The tax secrecy practices of Britain’s Overseas Territories have been “shattered” by the UK government, which in a dramatic turn of events, put its support behind an amendment that will introduce public ownership registers.
In the House of Commons today (1 May) foreign office minister Alan Duncan said the government would not oppose an amendment to the anti-money laundering bill, tabled by Labour MP Margaret Hodge and Conservative MP Andrew Mitchell.
Lifting the veil
The government’s decision to support the amendment means British Overseas Territories must introduce public registers that disclose who owns the assets in companies registered in the jurisdiction.
If a territory fails to introduce such a register by the end of 2020, they would be forced to through a Privy Council order.
Before supporting Hodge’s amendment, the government tried to thwart it, by tabling its own watered-down version.
However, in dramatic scenes, the government missed the tabling deadline for their amendments meaning they were not eligible for consideration.
Richard Murphy, tax transparency campaigner and director at Tax research UK, told International Adviser the government had to support the amendment after realising it faced imminent defeat.
“I guess the mess up meant there was nowhere to go,” Murphy said.
Crown Dependencies excluded
The Crown dependencies of Jersey, Guernsey and the Isle of Man were not included in the amendment, however Mitchell said he expected them to follow suit.
Murphy said he believed the dependencies were excluded because there could be uncertainties over constitutional arrangements between the jurisdictions and the UK.
“However, in the Overseas Territories it is absolutely unambiguous that the UK can do this.
“British Virgin Islands (BVI), Cayman Islands, Bermuda and so on are all now subject to this stage in the law, they will have to have open registers, it shatters their secrecy for good,” Murphy said.
Despite not being included, Murphy said he believes the Crown dependencies will be forced to eventually follow suit.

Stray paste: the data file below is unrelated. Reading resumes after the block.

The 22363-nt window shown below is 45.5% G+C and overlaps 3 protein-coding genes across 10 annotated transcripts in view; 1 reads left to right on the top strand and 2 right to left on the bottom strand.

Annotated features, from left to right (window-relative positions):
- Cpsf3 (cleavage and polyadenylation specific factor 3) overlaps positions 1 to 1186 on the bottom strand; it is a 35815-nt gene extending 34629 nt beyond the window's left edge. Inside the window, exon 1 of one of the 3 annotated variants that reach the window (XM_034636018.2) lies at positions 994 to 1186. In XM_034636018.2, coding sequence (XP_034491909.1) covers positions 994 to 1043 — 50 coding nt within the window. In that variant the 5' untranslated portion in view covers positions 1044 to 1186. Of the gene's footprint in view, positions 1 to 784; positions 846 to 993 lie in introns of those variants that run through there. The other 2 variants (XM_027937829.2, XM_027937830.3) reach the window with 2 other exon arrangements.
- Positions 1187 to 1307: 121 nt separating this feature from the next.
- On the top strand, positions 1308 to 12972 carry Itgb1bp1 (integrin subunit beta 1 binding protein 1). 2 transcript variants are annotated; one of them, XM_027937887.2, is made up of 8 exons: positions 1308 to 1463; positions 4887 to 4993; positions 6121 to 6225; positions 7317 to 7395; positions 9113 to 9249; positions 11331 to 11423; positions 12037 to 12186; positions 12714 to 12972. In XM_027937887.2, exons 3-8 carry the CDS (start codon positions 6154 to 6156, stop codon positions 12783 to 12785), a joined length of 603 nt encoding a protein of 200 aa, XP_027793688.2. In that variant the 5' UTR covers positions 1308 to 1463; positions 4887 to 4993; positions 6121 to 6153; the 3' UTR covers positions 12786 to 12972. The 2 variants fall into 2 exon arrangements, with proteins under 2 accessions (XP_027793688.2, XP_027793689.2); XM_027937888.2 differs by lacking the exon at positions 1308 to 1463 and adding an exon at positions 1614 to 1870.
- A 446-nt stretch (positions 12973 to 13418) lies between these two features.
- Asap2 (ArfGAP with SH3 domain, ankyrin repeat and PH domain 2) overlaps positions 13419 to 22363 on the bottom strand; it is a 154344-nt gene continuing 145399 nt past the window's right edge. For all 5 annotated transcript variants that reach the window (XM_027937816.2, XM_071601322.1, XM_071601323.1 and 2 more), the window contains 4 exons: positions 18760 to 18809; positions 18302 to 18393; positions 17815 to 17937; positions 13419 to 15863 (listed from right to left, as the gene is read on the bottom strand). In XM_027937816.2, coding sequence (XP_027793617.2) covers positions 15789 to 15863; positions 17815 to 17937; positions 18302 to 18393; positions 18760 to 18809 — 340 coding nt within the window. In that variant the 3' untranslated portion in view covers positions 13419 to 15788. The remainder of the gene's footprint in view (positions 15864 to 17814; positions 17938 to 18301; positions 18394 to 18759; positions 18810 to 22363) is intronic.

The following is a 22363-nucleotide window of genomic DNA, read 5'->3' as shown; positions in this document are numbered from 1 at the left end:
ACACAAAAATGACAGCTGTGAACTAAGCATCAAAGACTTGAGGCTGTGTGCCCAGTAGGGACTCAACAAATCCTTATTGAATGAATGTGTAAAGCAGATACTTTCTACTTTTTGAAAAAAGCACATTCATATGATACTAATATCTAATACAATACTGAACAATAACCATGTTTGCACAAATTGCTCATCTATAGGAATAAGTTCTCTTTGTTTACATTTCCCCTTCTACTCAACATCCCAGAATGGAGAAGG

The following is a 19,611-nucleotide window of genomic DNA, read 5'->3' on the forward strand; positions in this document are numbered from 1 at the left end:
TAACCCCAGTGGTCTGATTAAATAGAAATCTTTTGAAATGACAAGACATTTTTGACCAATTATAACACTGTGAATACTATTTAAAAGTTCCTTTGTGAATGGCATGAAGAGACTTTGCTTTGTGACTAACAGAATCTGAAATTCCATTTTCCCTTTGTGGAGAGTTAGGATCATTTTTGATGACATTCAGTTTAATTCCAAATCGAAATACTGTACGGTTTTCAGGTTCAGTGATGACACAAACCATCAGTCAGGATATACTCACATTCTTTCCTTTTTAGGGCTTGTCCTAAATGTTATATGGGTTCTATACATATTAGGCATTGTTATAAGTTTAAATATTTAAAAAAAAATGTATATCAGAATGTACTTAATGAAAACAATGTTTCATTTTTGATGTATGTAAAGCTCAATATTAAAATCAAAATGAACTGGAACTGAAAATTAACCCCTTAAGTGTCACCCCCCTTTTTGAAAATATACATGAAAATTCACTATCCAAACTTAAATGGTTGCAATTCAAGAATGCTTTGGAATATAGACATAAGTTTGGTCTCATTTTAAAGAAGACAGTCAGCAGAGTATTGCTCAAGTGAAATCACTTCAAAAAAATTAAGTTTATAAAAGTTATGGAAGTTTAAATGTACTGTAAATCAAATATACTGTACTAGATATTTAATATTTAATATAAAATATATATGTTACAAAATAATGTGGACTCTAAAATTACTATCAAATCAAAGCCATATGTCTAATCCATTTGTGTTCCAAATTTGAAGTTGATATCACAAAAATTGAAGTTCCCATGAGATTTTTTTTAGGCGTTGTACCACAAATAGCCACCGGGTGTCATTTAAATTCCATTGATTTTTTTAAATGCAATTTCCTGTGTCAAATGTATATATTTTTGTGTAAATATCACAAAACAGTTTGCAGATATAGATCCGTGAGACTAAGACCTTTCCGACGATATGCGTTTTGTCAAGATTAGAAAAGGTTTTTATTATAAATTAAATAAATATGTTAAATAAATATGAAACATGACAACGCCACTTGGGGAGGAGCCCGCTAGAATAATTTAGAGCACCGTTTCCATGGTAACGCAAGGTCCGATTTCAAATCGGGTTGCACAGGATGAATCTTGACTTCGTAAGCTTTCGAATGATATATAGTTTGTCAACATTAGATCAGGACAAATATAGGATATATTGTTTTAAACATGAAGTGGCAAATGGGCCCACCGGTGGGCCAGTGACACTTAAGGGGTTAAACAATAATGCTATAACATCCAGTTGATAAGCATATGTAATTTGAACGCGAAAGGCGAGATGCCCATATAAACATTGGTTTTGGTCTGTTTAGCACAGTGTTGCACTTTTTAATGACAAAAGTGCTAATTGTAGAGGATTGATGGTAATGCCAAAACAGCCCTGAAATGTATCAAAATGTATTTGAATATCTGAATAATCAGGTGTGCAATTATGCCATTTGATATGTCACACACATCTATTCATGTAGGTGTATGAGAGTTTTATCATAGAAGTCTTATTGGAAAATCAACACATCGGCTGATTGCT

“I think there could be a private members bill, or another amendment the government might put forward to make them comply.
“I don’t think the UK is going to put up with the overseas territories having one standard and the Crown dependencies having another,” he said.
Foreign Office minister Alan Duncan told the House of Commons it was not clear that the UK could enforce such a register on the territories.
He made a point of noting that overseas territories were not represented in the UK parliament.
“Legislating for them without their consent effectively disenfranchises their elected representatives.
“We would have preferred to work consensually with the British Overseas Territories to make those registers publicly available.”
Geoff Cook, chief executive of Jersey Finance, told International Adviser the island was absolutely in line with the UK in its commitment to combat money laundering and financial crime.
“Information on our central register, which is tried and tested for almost three decades, is available to the people who need that vital information and we are constantly working with law enforcement agencies and other relevant authorities to ensure they have everything they need.
“Our position is clear: we don’t allow the identities of beneficial owners to be hidden, and you can’t buy or form ‘shelf’ or ‘shell’ companies in Jersey.
“We’re proud to have a rigorous checking process, and that means we’re one of the few jurisdictions that can have absolute certainty about its business practices, and who it works with – now, and in the future,” Cook said.
Courtesy of International Adviser
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